Published in the Union Leader
Q: As a business that frequently extends credit to business customers, we often insist on personal guarantees from the owners of our business customers. Is it appropriate for us to also seek the personal guaranty of a business owner’s spouse?
A: It depends on the specific circumstances, and you should bear in mind the significant limitations on this practice imposed by the Equal Credit Opportunity Act (“ECOA”). ECOA is a federal law that prohibits lenders or creditors from making decisions on whether to extend credit on factors other than the individual applicant’s creditworthiness. Particular to your question, ECOA prohibits discrimination based on the applicant’s marital status. Many businesses extending credit are unaware of how this affects their ability to seek personal guarantees of spouses.
When extending credit, the practice of seeking personal guarantees is common, and insisting on personal guarantees often makes good sense when the assets of a business customer may be insufficient. In many situations, it may also seem like good business sense to seek a personal guaranty from the business owner’s spouse, particularly when the owner’s assets are jointly owned with his or her spouse.
Regulations enacted pursuant to ECOA, however, prohibit creditors from requiring a spouse to sign a personal guaranty simply for the sake of reaching the spouse’s assets. Courts have ruled that businesses having blanket policies of requiring all borrowers’ spouses to sign personal guarantees violate ECOA’s prohibition of marital status discrimination.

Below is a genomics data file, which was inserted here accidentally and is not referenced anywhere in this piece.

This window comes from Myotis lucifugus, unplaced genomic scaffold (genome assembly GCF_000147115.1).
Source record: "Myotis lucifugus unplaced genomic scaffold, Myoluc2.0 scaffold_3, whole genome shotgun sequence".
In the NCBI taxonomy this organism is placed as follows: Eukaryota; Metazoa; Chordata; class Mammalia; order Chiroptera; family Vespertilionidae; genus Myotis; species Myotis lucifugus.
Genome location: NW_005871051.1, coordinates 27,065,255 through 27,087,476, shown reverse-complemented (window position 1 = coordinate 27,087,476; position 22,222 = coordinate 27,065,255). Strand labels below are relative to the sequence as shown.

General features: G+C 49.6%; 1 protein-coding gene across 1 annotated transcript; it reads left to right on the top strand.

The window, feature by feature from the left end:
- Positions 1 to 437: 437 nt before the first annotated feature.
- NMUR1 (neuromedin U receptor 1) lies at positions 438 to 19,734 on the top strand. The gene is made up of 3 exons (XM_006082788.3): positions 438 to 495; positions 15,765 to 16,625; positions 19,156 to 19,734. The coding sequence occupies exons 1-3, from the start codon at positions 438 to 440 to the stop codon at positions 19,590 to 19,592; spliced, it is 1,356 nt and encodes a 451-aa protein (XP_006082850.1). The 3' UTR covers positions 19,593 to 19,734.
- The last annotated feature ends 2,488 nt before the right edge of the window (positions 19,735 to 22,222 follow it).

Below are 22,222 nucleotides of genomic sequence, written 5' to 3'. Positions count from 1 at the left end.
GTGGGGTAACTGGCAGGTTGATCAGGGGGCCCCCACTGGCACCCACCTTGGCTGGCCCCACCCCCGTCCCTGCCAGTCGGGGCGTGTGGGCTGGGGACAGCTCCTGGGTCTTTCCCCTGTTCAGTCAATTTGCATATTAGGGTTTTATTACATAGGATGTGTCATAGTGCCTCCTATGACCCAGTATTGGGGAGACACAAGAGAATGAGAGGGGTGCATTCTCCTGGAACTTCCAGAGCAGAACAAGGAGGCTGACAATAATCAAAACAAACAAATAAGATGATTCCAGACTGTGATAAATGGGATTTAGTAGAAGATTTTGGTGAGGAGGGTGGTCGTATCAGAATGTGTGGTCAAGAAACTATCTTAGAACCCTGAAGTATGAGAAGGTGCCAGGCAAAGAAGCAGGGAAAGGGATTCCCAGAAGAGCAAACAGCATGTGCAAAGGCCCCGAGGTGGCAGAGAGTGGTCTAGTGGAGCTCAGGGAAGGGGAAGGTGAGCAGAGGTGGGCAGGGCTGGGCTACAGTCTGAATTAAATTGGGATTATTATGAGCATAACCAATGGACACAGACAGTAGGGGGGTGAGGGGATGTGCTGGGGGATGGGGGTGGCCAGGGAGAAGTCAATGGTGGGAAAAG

Spousal guarantees are not always improper under ECOA. If a business owner herself is not individually creditworthy, it is appropriate for the creditor to ask the applicant that there be a co-guarantor. If the applicant offers her spouse to be a co-guarantor, then it is lawful for the creditor to assess the spouse’s assets and to permit the spouse to act as a co-guarantor.
So if your company’s customer seeks credit, which will require the personal guaranty of the customer’s owner, your company should first evaluate the individual creditworthiness of that individual owner. Your company should not simply require a spousal guaranty without further analysis. However, if the customer’s owner is not individually creditworthy, or if his assets are jointly held with his spouse, your company likely may permit his spouse to sign as a co-guarantor. Courts have interpreted the ECOA restrictions differently, so you should consult with an attorney if you questions regarding your company’s policies with regard to personal guarantees.
Jeremy Walker can be reached at [email protected].Know the Law is a bi-weekly column sponsored by The McLane Law Firm.
We invite your questions of business law. Questions and ideas for future columns should be addressed to: Know the Law, The McLane Law Firm, P.O. Box 888, Manchester, NH 03101 or emailed to [email protected]. Know the Law provides general legal information, not legal advice. We recommend that you consult a lawyer for guidance specific to your particular situation